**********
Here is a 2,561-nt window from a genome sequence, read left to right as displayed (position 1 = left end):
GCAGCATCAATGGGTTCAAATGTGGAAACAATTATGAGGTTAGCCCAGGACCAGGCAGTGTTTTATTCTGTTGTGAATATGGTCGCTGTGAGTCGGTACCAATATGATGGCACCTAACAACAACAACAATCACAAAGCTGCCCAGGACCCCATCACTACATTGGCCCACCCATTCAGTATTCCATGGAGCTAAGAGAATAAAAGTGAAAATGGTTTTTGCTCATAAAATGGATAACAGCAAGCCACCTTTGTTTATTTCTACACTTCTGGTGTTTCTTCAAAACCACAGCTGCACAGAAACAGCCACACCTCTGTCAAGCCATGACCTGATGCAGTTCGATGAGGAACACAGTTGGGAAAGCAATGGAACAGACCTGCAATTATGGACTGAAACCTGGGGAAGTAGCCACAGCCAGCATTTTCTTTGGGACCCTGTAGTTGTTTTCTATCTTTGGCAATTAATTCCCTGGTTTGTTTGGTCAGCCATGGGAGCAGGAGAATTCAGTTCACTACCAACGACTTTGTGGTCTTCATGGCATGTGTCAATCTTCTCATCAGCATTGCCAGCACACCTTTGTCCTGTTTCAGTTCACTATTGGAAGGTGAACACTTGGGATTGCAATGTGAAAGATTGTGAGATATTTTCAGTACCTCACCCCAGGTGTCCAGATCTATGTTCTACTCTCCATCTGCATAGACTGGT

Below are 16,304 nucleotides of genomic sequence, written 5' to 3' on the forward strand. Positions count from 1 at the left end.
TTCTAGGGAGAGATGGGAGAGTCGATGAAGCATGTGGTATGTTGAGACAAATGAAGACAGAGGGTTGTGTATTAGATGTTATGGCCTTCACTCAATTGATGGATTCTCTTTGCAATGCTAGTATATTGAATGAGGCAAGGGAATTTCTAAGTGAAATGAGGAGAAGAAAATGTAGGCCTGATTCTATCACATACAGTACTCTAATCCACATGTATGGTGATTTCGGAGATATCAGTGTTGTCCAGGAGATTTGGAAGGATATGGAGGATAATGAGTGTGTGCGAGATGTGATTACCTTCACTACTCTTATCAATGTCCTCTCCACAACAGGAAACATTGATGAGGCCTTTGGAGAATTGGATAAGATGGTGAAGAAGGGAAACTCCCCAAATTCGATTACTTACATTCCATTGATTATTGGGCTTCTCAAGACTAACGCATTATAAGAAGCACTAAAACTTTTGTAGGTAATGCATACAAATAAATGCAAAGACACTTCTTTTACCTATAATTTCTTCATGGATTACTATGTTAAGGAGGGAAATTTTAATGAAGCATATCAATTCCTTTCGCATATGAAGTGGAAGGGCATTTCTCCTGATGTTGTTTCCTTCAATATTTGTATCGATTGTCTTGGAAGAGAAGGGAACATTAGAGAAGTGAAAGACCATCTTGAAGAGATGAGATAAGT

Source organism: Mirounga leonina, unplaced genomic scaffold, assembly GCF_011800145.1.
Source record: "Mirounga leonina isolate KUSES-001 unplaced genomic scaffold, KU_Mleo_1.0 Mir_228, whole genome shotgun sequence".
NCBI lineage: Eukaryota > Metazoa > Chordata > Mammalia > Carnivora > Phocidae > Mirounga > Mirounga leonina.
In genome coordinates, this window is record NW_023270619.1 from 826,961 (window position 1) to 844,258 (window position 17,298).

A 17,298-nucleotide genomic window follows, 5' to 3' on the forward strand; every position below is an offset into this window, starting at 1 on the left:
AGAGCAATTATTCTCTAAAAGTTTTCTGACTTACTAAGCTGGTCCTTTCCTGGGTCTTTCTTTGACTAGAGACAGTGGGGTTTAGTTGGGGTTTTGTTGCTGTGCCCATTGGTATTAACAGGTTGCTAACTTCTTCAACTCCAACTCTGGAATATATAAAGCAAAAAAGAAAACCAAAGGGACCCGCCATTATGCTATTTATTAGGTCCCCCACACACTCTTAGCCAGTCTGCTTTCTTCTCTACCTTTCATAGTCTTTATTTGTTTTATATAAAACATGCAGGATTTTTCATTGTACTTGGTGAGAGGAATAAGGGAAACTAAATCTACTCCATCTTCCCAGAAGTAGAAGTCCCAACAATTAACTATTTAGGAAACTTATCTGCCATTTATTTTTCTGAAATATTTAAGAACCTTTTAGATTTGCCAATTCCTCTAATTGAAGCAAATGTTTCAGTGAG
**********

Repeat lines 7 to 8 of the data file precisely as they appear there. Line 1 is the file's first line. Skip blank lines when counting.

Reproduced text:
NCBI lineage: Eukaryota > Metazoa > Chordata > Mammalia > Carnivora > Phocidae > Mirounga > Mirounga leonina.
In genome coordinates, this window is record NW_023270619.1 from 826,961 (window position 1) to 844,258 (window position 17,298).